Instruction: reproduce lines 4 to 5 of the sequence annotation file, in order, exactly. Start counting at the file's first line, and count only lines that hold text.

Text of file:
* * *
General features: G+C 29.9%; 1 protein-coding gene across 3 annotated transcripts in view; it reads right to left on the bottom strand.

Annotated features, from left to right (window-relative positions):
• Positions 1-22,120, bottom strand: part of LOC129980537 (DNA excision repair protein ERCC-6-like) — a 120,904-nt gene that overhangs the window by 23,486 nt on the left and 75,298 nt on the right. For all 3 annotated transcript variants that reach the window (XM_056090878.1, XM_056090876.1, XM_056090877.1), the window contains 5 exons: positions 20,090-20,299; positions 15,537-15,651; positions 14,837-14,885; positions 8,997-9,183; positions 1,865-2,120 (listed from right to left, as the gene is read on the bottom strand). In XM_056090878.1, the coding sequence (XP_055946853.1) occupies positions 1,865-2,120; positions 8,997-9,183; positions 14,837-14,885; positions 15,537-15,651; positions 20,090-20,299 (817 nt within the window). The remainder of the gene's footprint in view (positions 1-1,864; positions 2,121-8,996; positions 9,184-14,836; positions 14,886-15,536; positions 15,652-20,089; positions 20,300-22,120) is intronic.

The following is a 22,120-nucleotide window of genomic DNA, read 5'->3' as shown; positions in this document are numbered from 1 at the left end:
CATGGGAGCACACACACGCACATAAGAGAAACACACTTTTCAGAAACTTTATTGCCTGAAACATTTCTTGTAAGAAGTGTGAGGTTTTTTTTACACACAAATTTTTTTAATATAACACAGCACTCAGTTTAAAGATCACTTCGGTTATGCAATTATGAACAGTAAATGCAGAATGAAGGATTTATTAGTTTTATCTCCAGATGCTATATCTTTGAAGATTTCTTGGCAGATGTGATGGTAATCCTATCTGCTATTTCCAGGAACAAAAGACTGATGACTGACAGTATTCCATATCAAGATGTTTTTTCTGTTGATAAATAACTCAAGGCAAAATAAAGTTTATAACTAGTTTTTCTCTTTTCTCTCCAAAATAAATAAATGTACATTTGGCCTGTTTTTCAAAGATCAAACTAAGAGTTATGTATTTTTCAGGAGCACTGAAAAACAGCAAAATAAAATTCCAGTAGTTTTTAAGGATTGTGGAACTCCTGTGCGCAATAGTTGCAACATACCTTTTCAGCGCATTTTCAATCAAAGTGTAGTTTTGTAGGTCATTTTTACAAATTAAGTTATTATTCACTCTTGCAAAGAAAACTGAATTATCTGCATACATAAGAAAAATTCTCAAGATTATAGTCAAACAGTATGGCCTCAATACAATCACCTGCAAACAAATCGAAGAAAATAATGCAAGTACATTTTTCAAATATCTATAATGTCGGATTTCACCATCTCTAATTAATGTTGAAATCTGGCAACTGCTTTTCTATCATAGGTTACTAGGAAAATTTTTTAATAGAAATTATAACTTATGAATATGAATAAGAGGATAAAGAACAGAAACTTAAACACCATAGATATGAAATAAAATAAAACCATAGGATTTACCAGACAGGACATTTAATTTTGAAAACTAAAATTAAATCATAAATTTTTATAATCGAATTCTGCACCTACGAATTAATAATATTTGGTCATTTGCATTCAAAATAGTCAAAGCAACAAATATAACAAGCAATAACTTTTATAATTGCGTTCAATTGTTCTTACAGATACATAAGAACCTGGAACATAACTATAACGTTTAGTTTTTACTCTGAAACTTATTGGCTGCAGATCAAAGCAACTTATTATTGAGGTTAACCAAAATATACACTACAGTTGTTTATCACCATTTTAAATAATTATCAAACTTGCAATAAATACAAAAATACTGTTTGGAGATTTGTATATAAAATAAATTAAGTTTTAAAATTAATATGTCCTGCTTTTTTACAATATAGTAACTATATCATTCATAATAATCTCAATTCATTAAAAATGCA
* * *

The following is a 22,120-nucleotide window of genomic DNA, read 5'->3' as shown; positions in this document are numbered from 1 at the left end:
CATGGGAGCACACACACGCACATAAGAGAAACACACTTTTCAGAAACTTTATTGCCTGAAACATTTCTTGTAAGAAGTGTGAGGTTTTTTTTACACACAAATTTTTTTAATATAACACAGCACTCAGTTTAAAGATCACTTCGGTTATGCAATTATGAACAGTAAATGCAGAATGAAGGATTTATTAGTTTTATCTCCAGATGCTATATCTTTGAAGATTTCTTGGCAGATGTGATGGTAATCCTATCTGCTATTTCCAGGAACAAAAGACTGATGACTGACAGTATTCCATATCAAGATGTTTTTTCTGTTGATAAATAACTCAAGGCAAAATAAAGTTTATAACTAGTTTTTCTCTTTTCTCTCCAAAATAAATAAATGTACATTTGGCCTGTTTTTCAAAGATCAAACTAAGAGTTATGTATTTTTCAGGAGCACTGAAAAACAGCAAAATAAAATTCCAGTAGTTTTTAAGGATTGTGGAACTCCTGTGCGCAATAGTTGCAACATACCTTTTCAGCGCATTTTCAATCAAAGTGTAGTTTTGTAGGTCATTTTTACAAATTAAGTTATTATTCACTCTTGCAAAGAAAACTGAATTATCTGCATACATAAGAAAAATTCTCAAGATTATAGTCAAACAGTATGGCCTCAATACAATCACCTGCAAACAAATCGAAGAAAATAATGCAAGTACATTTTTCAAATATCTATAATGTCGGATTTCACCATCTCTAATTAATGTTGAAATCTGGCAACTGCTTTTCTATCATAGGTTACTAGGAAAATTTTTTAATAGAAATTATAACTTATGAATATGAATAAGAGGATAAAGAACAGAAACTTAAACACCATAGATATGAAATAAAATAAAACCATAGGATTTACCAGACAGGACATTTAATTTTGAAAACTAAAATTAAATCATAAATTTTTATAATCGAATTCTGCACCTACGAATTAATAATATTTGGTCATTTGCATTCAAAATAGTCAAAGCAACAAATATAACAAGCAATAACTTTTATAATTGCGTTCAATTGTTCTTACAGATACATAAGAACCTGGAACATAACTATAACGTTTAGTTTTTACTCTGAAACTTATTGGCTGCAGATCAAAGCAACTTATTATTGAGGTTAACCAAAATATACACTACAGTTGTTTATCACCATTTTAAATAATTATCAAACTTGCAATAAATACAAAAATACTGTTTGGAGATTTGTATATAAAATAAATTAAGTTTTAAAATTAATATGTCCTGCTTTTTTACAATATAGTAACTATATCATTCATAATAATCTCAATTCATTAAAAATGCA